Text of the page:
The Third Degree by Scott D. Seligman tells the story of a case that most of us have probably never even heard of but was directly responsible for the development of the Miranda Rights. This is the story of Ziang v. United States (1924), in which a young Chinese immigrant accused of murder would essentially reframe the American criminal justice system for future generations.

In this fast-paced book, Scott D. Seligman tells the true story of Ziang Sung Wan and his seven-year journey within the American legal system. The Third Degree begins with Dr. Theodore Ting Wong, Ben Sen Wu, and Ziang Sung Wan on the SS Empress of Russia’s maiden voyage to Vancouver in 1913. Soon after their arrival, Wan moved to Ohio to go to college and later reunited with his younger brother (Tsong Ing Van) while the other two traveled to Washington DC. Along with their colleague, Chang Hsi Hsie, Dr. Wong and Wu directed the Chinese Education Mission, established in 1911 to look after Chinese scholarship students studying at universities across the United States.
Four years after their arrival in America, Dr. Wong, Wu and Hsie were murdered in cold-blood. And Wan was the primary suspect.

While Wan and Van were in custody, they endured police abuse and were allegedly coerced into giving confessions that incriminated themselves. For seven years, these confessions and their contended admissibility were debated in the courts. Wan’s case went all the way to the Supreme Court and served as a critical point in furthering the discussion on police abuse and protections for the innocent until proven guilty.

This book aptly titled The Third Degree focuses on the “third degree” of police interrogation. The Wickersham Commission broadly defines this as “the employment of methods which inflict suffering, physical, or mental, upon a person, to obtain from that person information about a crime.” Some police deny that such methodology exists, while some authorities argue of its necessity in the conviction of criminals.

Seligman states in his preface that he is not an attorney and had not heard of Ziang Sun Wan or previously given much thought to criminal justice proceedings. In fact, he accidentally stumbled upon this case when he was searching for a new story about the early Chinese experience in America. Nevertheless, he does an excellent job of taking a Supreme Court decision and humanizing it for the everyday reader to consume.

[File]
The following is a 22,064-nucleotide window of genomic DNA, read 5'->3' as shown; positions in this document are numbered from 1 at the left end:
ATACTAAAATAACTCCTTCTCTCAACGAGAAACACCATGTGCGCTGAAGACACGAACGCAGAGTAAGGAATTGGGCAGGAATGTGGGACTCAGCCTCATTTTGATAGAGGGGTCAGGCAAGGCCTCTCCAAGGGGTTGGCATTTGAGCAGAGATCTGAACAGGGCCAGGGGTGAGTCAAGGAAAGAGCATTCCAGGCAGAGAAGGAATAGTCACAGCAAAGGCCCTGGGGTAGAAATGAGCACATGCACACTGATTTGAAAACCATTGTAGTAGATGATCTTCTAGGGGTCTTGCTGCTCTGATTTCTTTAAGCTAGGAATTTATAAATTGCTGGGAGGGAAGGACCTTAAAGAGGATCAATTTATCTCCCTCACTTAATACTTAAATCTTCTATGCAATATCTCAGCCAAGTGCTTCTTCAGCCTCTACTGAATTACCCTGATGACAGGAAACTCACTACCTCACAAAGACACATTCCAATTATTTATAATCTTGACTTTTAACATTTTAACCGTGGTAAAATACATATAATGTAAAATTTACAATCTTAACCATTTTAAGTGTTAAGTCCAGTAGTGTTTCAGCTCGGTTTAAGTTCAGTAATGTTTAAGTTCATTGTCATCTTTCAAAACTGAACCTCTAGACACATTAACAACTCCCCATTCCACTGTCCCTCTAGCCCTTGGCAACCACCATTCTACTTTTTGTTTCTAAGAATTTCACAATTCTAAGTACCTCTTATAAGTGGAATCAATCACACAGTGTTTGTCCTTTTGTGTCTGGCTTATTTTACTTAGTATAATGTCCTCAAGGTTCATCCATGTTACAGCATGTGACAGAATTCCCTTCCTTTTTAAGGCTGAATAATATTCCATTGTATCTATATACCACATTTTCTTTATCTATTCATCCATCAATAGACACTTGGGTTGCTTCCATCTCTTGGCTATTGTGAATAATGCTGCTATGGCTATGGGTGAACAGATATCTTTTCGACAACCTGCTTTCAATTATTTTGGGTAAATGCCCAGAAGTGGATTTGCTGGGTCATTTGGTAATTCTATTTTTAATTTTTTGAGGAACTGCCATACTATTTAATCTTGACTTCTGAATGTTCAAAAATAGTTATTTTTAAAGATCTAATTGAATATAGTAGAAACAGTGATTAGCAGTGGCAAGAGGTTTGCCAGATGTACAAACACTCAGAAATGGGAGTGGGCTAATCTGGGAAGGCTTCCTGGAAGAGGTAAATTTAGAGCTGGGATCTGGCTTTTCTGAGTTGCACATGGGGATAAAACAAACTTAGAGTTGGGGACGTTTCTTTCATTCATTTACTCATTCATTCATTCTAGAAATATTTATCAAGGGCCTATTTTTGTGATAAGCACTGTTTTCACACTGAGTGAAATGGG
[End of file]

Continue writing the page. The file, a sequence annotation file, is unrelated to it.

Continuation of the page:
Anyone who has interest in American history, especially within the context of the early immigrant experience or the American judicial system in its formative years, will find this book highly enjoyable. Seligman poured over resources in the Library of Congress, conducted interviews with Dr. Theodore T. Wong’s family members, and reached out to his many attorney friends. He presents this information and incorporates newspaper media clips to make the legal jargon more easily digestible. He referenced newspapers such as the New York Times, Washington Post, and Evening Star, that reported on the case. Unfortunately, sometimes newspapers can skew the facts to appeal to public interest, but Seligman makes sure the readers are aware of mistakes made in editorial coverage.

This book is highly informative for those wanting to learn about the history of minority experiences within the United States and the criminal justice system. The Third Degree is a call to remind us of the bias against immigrants and minorities especially in regards to treatment by the police, which is especially relevant to contemporary times. I leave this book wishing that others will read this and educate themselves on institutional biases that existed back then and still need to be addressed now and in the future. And it also demonstrates how media can be an incredibly powerful tool in shaping a society’s beliefs and biases.

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